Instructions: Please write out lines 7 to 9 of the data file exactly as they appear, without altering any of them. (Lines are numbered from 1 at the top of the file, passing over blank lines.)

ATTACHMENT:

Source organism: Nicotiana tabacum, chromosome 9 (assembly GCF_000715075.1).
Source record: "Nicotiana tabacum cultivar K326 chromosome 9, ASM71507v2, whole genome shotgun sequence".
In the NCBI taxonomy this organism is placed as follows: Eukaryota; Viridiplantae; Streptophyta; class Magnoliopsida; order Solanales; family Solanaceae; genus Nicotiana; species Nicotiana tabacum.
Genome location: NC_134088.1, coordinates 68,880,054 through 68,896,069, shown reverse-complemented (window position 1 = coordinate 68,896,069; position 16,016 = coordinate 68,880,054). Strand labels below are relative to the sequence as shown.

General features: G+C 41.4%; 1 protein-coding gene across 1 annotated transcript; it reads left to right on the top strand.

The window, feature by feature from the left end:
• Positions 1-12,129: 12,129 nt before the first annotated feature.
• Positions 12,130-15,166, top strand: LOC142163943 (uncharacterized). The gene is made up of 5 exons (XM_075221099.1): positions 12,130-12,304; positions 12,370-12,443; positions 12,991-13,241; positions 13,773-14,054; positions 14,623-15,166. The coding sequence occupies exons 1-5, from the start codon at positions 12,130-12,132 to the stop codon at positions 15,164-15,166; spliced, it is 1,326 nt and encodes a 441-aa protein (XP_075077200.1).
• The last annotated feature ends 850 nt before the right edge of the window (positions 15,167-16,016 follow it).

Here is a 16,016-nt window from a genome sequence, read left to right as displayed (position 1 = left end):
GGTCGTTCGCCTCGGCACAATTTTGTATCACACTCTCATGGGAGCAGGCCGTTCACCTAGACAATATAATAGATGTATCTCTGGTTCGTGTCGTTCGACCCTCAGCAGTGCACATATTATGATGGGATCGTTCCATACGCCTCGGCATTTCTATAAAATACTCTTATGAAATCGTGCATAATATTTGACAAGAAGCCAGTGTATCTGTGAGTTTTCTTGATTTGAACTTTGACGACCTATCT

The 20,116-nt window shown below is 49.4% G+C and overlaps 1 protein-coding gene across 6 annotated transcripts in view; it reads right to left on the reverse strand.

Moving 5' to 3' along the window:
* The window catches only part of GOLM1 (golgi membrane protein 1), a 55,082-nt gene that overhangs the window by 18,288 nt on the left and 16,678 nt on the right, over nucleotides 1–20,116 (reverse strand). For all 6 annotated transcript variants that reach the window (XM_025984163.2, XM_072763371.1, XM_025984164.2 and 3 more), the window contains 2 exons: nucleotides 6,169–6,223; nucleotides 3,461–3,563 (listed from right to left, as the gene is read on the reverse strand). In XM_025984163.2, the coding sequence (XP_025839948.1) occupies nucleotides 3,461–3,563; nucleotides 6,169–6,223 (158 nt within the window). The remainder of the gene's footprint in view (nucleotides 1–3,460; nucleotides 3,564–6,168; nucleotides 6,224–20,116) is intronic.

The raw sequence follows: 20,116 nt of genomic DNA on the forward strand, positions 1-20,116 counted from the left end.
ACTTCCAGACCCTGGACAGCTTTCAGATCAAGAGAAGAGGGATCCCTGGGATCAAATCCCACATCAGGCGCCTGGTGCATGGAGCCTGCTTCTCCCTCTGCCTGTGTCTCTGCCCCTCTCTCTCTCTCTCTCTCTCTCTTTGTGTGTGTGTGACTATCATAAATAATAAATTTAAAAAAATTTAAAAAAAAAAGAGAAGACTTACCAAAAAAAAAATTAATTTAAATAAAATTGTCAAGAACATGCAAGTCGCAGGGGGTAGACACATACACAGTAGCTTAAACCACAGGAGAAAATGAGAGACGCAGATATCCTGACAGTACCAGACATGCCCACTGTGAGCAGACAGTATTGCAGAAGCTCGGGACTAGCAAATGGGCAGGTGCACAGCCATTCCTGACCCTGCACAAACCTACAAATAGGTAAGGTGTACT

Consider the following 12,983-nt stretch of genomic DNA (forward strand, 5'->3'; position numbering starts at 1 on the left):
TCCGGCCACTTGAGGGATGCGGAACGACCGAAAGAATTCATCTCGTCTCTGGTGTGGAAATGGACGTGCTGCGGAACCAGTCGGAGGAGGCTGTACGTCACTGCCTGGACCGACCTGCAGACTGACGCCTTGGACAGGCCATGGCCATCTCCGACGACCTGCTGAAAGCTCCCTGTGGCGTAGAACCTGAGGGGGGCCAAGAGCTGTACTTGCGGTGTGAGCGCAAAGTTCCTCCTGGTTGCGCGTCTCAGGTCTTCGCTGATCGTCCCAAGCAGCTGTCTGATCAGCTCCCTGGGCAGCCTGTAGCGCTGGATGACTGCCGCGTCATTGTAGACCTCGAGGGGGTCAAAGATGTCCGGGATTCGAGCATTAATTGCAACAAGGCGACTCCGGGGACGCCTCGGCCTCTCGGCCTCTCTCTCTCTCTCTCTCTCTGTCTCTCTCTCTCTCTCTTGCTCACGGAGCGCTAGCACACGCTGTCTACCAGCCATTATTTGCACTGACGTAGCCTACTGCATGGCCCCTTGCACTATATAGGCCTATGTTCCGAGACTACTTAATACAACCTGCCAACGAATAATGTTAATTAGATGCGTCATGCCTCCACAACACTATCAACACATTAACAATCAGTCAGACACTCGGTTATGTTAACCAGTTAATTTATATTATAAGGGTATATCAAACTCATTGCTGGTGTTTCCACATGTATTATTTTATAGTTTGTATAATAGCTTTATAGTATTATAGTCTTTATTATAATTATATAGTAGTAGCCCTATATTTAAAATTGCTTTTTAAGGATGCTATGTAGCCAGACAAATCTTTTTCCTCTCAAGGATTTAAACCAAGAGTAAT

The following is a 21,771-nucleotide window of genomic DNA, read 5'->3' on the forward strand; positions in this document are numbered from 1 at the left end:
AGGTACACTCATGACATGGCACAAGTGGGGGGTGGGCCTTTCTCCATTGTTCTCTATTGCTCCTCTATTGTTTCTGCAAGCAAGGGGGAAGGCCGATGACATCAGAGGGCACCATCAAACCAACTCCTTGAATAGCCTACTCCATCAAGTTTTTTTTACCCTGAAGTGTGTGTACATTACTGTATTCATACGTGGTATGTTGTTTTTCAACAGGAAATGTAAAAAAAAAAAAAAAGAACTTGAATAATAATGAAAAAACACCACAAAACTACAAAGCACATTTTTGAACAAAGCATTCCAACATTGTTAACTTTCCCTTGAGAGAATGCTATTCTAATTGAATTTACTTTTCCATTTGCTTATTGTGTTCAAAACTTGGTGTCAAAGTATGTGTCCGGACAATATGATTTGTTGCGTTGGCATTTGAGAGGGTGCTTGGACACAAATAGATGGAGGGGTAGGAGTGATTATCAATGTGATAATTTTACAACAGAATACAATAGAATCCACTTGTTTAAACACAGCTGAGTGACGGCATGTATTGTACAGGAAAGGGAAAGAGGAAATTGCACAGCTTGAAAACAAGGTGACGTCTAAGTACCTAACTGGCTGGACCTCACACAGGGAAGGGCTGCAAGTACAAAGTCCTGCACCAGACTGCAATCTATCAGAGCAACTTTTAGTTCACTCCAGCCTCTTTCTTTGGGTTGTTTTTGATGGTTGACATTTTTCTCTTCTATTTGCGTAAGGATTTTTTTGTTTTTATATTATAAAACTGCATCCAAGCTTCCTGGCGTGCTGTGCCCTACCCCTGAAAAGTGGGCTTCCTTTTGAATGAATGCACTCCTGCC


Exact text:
• Positions 1-12,129: 12,129 nt before the first annotated feature.
• Positions 12,130-15,166, top strand: LOC142163943 (uncharacterized). The gene is made up of 5 exons (XM_075221099.1): positions 12,130-12,304; positions 12,370-12,443; positions 12,991-13,241; positions 13,773-14,054; positions 14,623-15,166. The coding sequence occupies exons 1-5, from the start codon at positions 12,130-12,132 to the stop codon at positions 15,164-15,166; spliced, it is 1,326 nt and encodes a 441-aa protein (XP_075077200.1).
• The last annotated feature ends 850 nt before the right edge of the window (positions 15,167-16,016 follow it).